Suntan oil perfumes that bring you right to the beach

Summer is now approaching, and it’s soon time to head out to the coast and cool off in the ocean. Time to embrace the feeling of play and freedom by enveloping your senses in beachy, suntan-oil-like fragrances! This post introduces some perfumes that relish memories or dreams of basking in oil on some tropical beach in some random paradise.

The list focuses on those perfumes that mimic the scent of classic, coconut-y suntan oils and lotions, with a few exceptions. Many of these scents are sweet, delicious, succulent, and bright. Not all of them are to my personal taste, but they do all hit the vibe. I’ve attempted to include a variety from different price ranges, and have listed them below according to house genre. None are new releases.

Try eBay to get good prices on these. If you don’t live in North America or the UK, I recommend StrawberryNet, as always (free shipping to just about anywhere!)


Born in Paradise – by Escada

At first sniff, you get fresh, salty, sea water with lots of coconut and pineapple and watermelon. This is a non-serious vacation scent if there ever was one. It’s a pleasantly optimistic,  sweet, summer day scent that is not too sweet and won’t annoy.

Bronze Goddess – by Estée Lauder

I’ve only sampled the 2011 version, and found it a bit sticky and cloying, but definitely suntan-oil like. There are many flankers for this one -Sun Goddess 2011, Soleil, Capri, Eau Fraiche Skinscent… All carry the same delicious summer vibe, and it’s indeed well-loved. Loved to the point where many reviewers have rated it 5 stars. It does have that ability to express summer indolence while being wearable and refined.

Elle L’aime by – Lolita Lempicka

Not too suntan-oily and beachy, but if it’s the coconut aspect you are after, this is a really lovely fragrance indeed. It has that sweetness that Lempicka is famously adept at pulling off without being too cloying or sickly. The top notes of lime, neroli, bergamot are so bright you need sunglasses, and that fresh splash of light slowly disappears into cloud of creamy Pina Colada decorated with white flowers. There are meaty chunks of fresh, woody coconut in this cocktail, and as you’re sipping it with delight, a handsome bar boy comes by to serve you up some complementary coconut cream pie. Obviously I like this one.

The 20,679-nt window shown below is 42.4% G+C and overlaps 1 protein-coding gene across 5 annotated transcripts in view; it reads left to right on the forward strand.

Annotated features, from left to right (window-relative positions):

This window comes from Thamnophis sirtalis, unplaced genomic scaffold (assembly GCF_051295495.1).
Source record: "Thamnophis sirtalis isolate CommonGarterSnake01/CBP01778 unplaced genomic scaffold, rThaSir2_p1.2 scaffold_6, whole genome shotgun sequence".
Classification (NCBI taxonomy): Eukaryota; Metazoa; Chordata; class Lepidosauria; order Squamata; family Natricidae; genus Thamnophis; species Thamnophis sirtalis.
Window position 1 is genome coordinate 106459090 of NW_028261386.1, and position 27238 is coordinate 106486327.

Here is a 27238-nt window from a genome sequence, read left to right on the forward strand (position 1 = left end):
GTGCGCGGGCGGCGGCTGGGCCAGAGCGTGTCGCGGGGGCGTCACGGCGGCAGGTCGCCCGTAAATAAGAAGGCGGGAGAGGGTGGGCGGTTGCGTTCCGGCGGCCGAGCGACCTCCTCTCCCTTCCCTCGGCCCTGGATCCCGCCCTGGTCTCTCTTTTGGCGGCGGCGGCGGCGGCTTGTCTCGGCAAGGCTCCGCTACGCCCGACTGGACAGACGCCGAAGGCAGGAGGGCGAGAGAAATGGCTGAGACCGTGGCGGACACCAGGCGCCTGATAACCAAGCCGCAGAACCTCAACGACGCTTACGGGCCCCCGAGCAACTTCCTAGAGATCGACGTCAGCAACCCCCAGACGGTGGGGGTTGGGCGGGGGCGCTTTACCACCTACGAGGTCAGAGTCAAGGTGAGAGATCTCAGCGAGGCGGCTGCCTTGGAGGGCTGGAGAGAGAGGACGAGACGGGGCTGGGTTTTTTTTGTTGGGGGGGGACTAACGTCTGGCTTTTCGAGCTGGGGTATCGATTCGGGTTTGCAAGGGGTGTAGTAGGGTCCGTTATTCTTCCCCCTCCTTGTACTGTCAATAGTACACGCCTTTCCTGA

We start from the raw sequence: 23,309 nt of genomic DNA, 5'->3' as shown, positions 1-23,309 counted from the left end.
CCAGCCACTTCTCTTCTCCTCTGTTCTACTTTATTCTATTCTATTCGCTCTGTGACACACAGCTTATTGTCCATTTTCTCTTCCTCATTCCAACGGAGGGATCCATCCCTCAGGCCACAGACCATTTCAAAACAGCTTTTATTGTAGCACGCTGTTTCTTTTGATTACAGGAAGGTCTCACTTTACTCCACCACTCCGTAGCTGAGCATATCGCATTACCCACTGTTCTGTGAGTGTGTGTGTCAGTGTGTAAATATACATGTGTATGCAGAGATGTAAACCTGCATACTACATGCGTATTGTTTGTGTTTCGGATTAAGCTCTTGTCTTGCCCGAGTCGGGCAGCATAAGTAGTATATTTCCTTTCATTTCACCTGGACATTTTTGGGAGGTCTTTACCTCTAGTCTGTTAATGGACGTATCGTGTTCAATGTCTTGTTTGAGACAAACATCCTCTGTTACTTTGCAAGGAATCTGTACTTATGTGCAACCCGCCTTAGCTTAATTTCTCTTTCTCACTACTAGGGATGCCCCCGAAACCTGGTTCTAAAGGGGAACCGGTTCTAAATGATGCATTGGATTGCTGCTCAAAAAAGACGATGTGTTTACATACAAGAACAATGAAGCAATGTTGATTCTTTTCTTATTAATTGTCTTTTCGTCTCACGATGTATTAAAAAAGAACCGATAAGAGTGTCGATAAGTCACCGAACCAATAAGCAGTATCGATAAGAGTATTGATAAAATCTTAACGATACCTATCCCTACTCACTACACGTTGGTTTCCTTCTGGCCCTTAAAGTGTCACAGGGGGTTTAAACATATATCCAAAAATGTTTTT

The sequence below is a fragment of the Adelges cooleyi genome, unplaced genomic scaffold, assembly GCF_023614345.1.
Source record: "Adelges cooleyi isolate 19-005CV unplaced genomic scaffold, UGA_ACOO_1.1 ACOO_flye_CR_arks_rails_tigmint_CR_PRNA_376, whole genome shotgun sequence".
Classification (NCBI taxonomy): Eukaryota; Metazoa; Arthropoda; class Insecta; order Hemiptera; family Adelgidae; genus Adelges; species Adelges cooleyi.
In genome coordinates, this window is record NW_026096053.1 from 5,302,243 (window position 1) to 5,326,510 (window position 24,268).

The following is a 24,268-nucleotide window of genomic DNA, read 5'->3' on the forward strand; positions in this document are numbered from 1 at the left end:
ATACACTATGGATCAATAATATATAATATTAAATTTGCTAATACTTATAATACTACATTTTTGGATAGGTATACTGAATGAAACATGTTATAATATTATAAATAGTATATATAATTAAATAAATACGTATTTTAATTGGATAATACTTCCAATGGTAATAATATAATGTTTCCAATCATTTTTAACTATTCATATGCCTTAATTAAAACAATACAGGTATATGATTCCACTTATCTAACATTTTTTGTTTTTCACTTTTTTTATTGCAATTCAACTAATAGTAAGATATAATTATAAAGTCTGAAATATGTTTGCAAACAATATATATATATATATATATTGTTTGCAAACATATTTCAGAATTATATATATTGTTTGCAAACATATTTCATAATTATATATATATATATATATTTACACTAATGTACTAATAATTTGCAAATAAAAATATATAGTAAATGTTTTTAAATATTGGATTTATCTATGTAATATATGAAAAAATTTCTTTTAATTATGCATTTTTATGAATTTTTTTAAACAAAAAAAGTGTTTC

Sun Delight – by Jil Saunder

As there is actually no coconut in this, it is not typical beach scent, but somehow still evokes the coast. It is still reminiscent of Pina Colada with a touch of vanilla, but enjoyed in a swimming pool changing room, with a bowl of frangipani flowers on the counter and suntan oil someone spilled on the floor. Carefree, fun stuff!

Terracotta Voile d’Été – by Guerlain

This is a warm, dry, and complex fragrance consisting of spice-dusted carnations toasting slowly under the sun, copper-baked earth drizzled with melted butterscotch and root beer, and vanilla ice cream with a light spritz of vinegar. Somehow beachy, somewhat amazing, and sadly somewhere quickly fading.

Niche / Indie / Artisan

Aloha Tiare – by Comptoire Sud Pacifique

This Hawaiian tiare scent evokes tropical beaches, palm trees, heat, coconuts, refreshing cocktails, and good times. It’s creamy, smacks of dense and loud white flowers (sharp opening, check), oozes luscious silky coconut, has a Flintstone vitamin, candy-like dry down, and is playfully unisex. Excellent longevity. It’s a Bikini Atoll bomb, so one spray will do.

At the Beach 1966 – by CB I hate Perfume

The theme of this one is Coppertone sun lotion from the 60s, blended with the North Atlantic:  wet sand, seashell, driftwood and just a hint of boardwalk. Sadly, I’m not sure if this is true, as I actually not put my nose on this one. One thing is for sure: CB I hate perfume is know for creating scents that are real to life; more to interpret memories literally than (just) to smell good. Apparently, some say it bears similarity to Bobbi Brown’s Beach (see below), which is a great deal cheaper.

Beach Walk – by Maison Martin Margiela

This one starts with bergamot and lemon, developing with pink pepper, ylang-ylang, coconut milk, musk and heliotrope.  It doesn’t have that salty or ozonic feel to it until the drydown (when it’s a tad synthetic), but definitely replicates an atmospheric beachiness without too much coconut.